THURSDAY, Sept. 22 (HealthDay News) -- Researchers are getting closer to scanning the human brain, decoding what they find there, and then replaying the "movies in our heads" for all to see.
Ripping a page from the world of sci-fi, scientists from the University of California, Berkeley have used functional magnetic resonance imaging (fMRI) scans to take a high-tech peek into the blood flow and neural signaling patterns of an individual's brain.
In turn, they have created a computer program that carefully "reads" and decodes these patterns, then reconstructs them back into images that approximate what the individual had just seen.
In this case, the stimulus was a collection of Hollywood movie trailers. The UC Berkeley team say their ability to discern and recreate images based on computational analysis of cranial activity is "a major leap" toward mind-reading.
"We are opening a window into the movies in our minds," UC Berkeley neuroscientist and study co-author Jack Gallant said in a university news release.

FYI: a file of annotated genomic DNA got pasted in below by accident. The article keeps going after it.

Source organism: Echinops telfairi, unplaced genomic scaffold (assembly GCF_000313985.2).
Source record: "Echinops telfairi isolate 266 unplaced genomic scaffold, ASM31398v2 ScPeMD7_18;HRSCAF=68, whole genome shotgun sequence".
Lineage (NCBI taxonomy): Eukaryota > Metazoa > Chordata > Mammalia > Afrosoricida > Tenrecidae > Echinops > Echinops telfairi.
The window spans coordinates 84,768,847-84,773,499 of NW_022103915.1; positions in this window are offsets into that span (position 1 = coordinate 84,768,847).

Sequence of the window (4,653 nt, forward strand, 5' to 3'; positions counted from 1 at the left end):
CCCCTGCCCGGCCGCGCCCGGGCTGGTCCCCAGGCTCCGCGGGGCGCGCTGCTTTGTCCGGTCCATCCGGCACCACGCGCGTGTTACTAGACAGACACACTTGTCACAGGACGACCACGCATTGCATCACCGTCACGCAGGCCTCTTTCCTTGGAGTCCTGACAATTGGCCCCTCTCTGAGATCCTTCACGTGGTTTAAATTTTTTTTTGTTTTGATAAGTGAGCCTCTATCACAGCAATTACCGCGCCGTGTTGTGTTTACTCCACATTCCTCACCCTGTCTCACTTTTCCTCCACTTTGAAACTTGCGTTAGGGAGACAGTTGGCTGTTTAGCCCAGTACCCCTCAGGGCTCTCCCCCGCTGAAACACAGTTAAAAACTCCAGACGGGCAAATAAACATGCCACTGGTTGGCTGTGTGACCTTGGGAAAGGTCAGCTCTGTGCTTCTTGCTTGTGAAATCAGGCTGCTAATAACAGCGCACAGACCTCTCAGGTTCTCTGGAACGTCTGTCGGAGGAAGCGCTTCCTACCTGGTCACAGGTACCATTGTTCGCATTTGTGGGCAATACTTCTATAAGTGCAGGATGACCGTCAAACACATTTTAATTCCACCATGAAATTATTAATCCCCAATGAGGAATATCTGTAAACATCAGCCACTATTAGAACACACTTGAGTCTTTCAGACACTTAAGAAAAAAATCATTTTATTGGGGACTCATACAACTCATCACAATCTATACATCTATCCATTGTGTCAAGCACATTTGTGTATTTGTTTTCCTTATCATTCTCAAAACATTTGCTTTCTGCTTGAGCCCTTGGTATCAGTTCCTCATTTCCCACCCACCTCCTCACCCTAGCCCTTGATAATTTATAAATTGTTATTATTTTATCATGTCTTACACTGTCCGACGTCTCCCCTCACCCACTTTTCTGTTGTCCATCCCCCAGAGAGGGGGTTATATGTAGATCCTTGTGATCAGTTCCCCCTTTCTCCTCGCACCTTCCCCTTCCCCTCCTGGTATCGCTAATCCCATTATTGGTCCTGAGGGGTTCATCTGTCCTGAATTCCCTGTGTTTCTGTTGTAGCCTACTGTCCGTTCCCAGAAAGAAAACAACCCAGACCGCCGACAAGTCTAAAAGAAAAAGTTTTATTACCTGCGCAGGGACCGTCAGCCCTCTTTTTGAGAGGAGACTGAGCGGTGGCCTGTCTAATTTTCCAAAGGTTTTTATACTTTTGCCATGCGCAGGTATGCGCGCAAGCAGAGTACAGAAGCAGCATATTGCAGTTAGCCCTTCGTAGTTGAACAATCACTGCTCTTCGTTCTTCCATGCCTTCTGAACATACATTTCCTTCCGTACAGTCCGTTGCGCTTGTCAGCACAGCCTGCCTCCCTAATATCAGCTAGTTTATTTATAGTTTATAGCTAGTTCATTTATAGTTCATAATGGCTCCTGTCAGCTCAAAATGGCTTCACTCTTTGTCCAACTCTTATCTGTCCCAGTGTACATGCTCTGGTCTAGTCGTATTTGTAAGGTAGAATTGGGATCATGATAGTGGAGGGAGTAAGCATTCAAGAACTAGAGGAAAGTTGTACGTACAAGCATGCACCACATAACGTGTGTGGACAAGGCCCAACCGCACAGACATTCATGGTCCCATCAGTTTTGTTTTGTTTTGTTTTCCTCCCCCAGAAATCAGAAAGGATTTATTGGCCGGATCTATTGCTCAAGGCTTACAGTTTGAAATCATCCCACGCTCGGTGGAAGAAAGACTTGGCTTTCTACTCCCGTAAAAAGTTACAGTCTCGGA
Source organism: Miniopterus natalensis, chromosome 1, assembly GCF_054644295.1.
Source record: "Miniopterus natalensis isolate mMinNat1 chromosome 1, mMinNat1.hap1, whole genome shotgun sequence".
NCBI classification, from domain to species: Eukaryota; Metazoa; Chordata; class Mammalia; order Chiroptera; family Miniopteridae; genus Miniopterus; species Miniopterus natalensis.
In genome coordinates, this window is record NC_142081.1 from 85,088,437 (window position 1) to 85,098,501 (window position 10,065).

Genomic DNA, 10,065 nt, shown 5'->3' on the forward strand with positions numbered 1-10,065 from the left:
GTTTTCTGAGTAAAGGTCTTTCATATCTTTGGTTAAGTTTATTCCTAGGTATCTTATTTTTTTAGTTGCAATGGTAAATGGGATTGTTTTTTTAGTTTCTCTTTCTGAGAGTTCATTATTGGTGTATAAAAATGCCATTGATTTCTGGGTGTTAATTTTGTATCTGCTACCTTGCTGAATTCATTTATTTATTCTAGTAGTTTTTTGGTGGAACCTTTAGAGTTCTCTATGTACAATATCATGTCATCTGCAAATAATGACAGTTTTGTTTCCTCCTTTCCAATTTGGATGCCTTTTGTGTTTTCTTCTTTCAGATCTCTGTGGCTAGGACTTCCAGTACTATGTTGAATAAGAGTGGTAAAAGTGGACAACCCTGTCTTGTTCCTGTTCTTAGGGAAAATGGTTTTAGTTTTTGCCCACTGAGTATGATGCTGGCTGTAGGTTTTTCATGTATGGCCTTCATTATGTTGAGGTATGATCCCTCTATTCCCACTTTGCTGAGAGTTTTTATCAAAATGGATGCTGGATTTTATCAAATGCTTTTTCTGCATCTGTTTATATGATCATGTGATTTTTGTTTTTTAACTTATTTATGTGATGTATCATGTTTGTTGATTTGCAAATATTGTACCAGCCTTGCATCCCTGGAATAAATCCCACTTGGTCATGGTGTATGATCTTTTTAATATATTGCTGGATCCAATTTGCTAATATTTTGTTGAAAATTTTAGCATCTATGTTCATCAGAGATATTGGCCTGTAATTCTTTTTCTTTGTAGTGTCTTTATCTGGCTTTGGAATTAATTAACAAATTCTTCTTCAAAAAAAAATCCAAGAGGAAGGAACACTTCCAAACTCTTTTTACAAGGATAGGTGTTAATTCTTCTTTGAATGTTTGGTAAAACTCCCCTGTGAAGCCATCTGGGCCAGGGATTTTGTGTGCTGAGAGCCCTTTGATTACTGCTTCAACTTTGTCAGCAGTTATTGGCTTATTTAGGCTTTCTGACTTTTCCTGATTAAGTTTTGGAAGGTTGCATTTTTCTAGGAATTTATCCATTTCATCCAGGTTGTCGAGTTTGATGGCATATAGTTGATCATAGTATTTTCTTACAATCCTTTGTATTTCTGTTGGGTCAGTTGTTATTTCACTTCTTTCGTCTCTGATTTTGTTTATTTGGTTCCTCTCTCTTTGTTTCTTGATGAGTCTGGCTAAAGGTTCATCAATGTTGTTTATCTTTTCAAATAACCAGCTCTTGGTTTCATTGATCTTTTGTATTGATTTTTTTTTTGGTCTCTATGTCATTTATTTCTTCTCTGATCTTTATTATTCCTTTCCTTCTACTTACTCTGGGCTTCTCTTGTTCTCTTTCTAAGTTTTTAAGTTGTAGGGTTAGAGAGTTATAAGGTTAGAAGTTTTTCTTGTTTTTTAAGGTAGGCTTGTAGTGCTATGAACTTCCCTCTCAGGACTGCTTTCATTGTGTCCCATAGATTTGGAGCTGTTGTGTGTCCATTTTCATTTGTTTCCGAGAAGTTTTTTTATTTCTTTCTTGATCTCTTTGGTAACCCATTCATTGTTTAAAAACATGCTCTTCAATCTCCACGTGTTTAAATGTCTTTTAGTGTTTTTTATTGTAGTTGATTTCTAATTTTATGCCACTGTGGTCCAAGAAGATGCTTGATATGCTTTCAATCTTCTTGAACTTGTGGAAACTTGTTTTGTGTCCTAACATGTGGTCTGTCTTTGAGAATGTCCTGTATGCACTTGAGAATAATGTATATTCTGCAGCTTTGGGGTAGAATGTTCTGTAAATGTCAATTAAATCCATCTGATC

Gallant and his colleagues published their report in the Sept. 22 issue of Current Biology.
This is not the first time Gallant's team has attempted to gain access into the workings of the brain's visual cortex.
In prior work, the group put together a computer algorithm to track and then predict brain activity sparked by the viewing of a series of black and white photographs. That effort enabled them to identify whatever picture each test subject was shown simply by "reading" their visual cortex map.
This time around, Gallant's group took their work to a new level, using themselves as guinea pigs in the process.
While spending hours remaining motionless inside an fMRI machine, three research team members were first subjected to a set of movie trailers as the machine recorded measurements of blood flow through the visual cortex. Neural activity was also monitored.
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